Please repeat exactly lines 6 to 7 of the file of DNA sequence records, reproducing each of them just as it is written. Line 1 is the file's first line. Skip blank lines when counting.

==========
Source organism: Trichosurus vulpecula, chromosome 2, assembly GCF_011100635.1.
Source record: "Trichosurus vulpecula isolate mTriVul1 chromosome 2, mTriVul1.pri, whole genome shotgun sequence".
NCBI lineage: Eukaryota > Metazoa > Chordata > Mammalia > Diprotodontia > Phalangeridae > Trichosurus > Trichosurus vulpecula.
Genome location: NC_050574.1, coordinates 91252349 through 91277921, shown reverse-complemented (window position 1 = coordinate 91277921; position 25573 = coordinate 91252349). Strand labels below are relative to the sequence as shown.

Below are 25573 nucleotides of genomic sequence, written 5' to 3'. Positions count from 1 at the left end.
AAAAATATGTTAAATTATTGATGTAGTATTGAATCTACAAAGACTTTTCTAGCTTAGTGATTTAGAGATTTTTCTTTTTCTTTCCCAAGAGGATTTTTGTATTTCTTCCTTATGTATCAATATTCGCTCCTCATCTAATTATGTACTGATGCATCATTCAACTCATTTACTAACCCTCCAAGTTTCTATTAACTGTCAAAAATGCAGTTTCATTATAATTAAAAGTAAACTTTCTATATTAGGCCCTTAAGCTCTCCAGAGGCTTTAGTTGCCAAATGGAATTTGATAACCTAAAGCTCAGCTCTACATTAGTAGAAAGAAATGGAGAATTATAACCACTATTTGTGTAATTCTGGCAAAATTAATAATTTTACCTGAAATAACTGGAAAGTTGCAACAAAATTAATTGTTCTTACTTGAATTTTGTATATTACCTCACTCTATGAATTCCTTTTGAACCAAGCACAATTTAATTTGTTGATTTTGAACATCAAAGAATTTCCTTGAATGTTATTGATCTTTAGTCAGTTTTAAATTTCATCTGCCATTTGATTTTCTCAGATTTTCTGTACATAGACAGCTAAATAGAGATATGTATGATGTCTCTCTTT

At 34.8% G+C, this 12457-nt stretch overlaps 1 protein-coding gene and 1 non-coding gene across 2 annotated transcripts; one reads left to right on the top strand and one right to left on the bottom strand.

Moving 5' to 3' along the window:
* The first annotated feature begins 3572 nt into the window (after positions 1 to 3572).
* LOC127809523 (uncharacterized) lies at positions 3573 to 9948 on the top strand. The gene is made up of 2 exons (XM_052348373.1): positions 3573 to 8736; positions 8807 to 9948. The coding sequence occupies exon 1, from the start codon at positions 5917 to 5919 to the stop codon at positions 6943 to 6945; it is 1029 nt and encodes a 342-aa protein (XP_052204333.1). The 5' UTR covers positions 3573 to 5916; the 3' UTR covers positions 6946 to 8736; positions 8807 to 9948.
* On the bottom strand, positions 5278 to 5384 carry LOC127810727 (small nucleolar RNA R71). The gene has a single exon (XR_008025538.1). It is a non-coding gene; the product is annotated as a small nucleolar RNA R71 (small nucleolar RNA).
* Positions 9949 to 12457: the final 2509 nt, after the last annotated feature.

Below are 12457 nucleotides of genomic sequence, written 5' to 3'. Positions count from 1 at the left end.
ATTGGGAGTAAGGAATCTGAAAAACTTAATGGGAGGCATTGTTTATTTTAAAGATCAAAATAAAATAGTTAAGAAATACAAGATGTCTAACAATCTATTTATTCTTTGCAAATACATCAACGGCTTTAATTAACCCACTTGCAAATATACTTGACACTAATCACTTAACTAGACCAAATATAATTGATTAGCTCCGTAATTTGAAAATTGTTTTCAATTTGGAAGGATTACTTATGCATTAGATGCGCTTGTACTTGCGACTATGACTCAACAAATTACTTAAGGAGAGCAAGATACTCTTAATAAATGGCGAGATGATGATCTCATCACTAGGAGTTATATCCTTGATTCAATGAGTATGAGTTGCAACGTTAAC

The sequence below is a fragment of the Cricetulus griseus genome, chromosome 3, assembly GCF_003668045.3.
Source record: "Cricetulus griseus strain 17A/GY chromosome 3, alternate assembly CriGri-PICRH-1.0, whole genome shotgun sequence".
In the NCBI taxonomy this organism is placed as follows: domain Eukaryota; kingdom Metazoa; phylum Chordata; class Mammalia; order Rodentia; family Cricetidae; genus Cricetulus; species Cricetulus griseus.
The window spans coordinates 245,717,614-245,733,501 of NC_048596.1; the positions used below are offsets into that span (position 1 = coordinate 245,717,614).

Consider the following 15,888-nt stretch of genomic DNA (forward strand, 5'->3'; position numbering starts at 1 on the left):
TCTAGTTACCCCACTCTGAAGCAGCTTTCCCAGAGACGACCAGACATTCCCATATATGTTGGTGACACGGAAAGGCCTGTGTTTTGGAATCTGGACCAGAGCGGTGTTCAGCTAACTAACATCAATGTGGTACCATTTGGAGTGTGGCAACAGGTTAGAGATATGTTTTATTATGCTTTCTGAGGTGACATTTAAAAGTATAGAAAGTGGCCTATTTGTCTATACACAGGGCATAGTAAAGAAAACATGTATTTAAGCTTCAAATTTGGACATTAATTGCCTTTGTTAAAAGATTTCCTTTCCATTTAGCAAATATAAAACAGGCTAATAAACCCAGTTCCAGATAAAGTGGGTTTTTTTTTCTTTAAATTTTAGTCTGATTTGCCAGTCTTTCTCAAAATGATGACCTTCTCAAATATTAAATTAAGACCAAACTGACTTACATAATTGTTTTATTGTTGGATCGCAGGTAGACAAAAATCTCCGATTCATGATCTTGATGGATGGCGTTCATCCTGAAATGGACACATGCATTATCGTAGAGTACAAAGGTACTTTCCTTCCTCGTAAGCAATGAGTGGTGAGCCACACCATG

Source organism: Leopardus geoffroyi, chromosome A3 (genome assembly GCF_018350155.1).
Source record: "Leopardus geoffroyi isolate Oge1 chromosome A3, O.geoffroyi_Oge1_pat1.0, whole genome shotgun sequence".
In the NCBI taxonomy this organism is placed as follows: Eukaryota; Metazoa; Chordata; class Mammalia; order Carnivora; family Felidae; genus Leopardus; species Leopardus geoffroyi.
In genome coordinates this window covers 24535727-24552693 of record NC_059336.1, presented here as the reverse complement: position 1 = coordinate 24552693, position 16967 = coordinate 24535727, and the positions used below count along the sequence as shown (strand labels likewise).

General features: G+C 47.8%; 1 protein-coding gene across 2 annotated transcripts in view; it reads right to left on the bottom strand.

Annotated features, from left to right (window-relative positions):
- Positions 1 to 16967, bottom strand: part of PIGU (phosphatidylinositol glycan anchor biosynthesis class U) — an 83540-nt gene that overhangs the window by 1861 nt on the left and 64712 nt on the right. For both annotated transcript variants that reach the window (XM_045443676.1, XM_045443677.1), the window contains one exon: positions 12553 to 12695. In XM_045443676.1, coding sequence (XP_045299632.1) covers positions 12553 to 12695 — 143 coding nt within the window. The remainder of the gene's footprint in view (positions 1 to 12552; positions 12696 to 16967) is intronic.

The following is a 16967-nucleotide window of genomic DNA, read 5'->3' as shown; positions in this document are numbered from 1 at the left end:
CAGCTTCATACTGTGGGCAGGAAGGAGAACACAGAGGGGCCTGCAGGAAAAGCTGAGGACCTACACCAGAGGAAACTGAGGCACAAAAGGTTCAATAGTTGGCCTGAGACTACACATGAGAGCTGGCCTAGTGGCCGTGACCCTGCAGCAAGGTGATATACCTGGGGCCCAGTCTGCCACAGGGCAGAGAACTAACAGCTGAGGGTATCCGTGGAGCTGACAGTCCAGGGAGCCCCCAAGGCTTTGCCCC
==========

AAAAATATGTTAAATTATTGATGTAGTATTGAATCTACAAAGACTTTTCTAGCTTAGTGATTTAGAGATTTTTCTTTTTCTTTCCCAAGAGGATTTTTGTATTTCTTCCTTATGTATCAATATTCGCTCCTCATCTAATTATGTACTGATGCATCATTCAACTCATTTACTAACCCTCCAAGTTTCTATTAACTGTCAAAAATGCAGTTTCATTATAATTAAAAGTAAACTTTCTATATTAGGCCCTTAAGCTCTCCAGAGGCTTTAGTTGCCAAATGGAATTTGATAACCTAAAGCTCAGCTCTACATTAGTAGAAAGAAATGGAGAATTATAACCACTATTTGTGTAATTCTGGCAAAATTAATAATTTTACCTGAAATAACTGGAAAGTTGCAACAAAATTAATTGTTCTTACTTGAATTTTGTATATTACCTCACTCTATGAATTCCTTTTGAACCAAGCACAATTTAATTTGTTGATTTTGAACATCAAAGAATTTCCTTGAATGTTATTGATCTTTAGTCAGTTTTAAATTTCATCTGCCATTTGATTTTCTCAGATTTTCTGTACATAGACAGCTAAATAGAGATATGTATGATGTCTCTCTTT

At 34.8% G+C, this 12457-nt stretch overlaps 1 protein-coding gene and 1 non-coding gene across 2 annotated transcripts; one reads left to right on the top strand and one right to left on the bottom strand.